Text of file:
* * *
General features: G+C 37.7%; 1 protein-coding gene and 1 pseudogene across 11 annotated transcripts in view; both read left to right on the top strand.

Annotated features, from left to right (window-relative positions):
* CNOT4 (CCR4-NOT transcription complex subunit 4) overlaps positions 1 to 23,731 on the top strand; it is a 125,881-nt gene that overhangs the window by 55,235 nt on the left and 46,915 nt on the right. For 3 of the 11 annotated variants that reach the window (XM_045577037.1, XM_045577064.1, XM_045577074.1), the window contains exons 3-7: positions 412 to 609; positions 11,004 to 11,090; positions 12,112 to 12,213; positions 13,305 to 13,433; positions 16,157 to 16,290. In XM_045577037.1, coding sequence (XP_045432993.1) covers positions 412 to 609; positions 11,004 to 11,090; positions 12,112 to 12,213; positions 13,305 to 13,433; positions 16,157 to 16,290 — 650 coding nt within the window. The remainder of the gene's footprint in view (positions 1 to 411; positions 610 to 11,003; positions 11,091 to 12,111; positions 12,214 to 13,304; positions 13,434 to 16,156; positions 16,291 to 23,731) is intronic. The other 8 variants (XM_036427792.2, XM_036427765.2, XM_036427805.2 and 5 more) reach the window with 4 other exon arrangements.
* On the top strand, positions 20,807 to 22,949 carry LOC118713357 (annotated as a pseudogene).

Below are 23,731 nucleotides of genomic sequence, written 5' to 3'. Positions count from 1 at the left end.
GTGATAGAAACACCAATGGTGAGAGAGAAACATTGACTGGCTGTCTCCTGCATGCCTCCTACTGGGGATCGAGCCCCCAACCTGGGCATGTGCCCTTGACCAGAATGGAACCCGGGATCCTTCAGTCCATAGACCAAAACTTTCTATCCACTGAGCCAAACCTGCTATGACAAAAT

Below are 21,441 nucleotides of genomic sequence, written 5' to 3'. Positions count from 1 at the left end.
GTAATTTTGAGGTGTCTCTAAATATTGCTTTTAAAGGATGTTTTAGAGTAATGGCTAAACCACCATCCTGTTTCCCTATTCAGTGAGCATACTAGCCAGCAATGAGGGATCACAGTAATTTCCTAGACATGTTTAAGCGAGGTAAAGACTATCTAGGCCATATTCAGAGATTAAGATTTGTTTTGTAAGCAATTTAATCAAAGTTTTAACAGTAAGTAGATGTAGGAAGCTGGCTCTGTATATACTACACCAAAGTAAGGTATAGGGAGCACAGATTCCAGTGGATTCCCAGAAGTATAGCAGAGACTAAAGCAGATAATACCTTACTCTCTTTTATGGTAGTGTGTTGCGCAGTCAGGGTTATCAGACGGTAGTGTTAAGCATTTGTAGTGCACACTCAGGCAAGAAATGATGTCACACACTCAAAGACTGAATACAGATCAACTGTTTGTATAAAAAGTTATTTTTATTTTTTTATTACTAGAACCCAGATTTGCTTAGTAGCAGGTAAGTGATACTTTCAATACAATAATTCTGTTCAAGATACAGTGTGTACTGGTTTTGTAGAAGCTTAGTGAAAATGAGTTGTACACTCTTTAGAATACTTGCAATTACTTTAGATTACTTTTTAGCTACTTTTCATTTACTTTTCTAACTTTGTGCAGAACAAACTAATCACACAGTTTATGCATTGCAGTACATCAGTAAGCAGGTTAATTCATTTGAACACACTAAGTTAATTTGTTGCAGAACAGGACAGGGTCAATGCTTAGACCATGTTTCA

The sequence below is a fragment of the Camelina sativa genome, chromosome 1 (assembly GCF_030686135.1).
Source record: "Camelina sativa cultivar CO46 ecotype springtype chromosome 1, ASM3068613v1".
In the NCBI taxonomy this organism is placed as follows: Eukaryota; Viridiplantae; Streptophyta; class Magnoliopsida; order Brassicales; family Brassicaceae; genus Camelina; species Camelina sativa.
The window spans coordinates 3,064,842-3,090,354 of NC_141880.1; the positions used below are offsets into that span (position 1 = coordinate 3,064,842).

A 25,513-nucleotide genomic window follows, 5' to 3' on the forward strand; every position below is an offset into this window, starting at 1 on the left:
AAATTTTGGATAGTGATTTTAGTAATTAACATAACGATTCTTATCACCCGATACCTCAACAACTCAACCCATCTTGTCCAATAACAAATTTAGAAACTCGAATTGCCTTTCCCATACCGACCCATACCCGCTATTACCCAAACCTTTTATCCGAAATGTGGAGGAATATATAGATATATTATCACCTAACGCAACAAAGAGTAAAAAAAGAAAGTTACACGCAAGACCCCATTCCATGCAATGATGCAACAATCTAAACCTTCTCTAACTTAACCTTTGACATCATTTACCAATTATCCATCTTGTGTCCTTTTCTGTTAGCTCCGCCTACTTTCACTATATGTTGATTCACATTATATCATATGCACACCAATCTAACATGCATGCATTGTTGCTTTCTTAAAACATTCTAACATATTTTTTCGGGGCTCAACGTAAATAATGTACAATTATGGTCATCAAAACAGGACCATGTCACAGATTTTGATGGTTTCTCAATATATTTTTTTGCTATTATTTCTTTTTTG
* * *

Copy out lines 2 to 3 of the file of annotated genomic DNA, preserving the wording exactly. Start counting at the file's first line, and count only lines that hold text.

Annotated features, from left to right (window-relative positions):
* CNOT4 (CCR4-NOT transcription complex subunit 4) overlaps positions 1 to 23,731 on the top strand; it is a 125,881-nt gene that overhangs the window by 55,235 nt on the left and 46,915 nt on the right. For 3 of the 11 annotated variants that reach the window (XM_045577037.1, XM_045577064.1, XM_045577074.1), the window contains exons 3-7: positions 412 to 609; positions 11,004 to 11,090; positions 12,112 to 12,213; positions 13,305 to 13,433; positions 16,157 to 16,290. In XM_045577037.1, coding sequence (XP_045432993.1) covers positions 412 to 609; positions 11,004 to 11,090; positions 12,112 to 12,213; positions 13,305 to 13,433; positions 16,157 to 16,290 — 650 coding nt within the window. The remainder of the gene's footprint in view (positions 1 to 411; positions 610 to 11,003; positions 11,091 to 12,111; positions 12,214 to 13,304; positions 13,434 to 16,156; positions 16,291 to 23,731) is intronic. The other 8 variants (XM_036427792.2, XM_036427765.2, XM_036427805.2 and 5 more) reach the window with 4 other exon arrangements.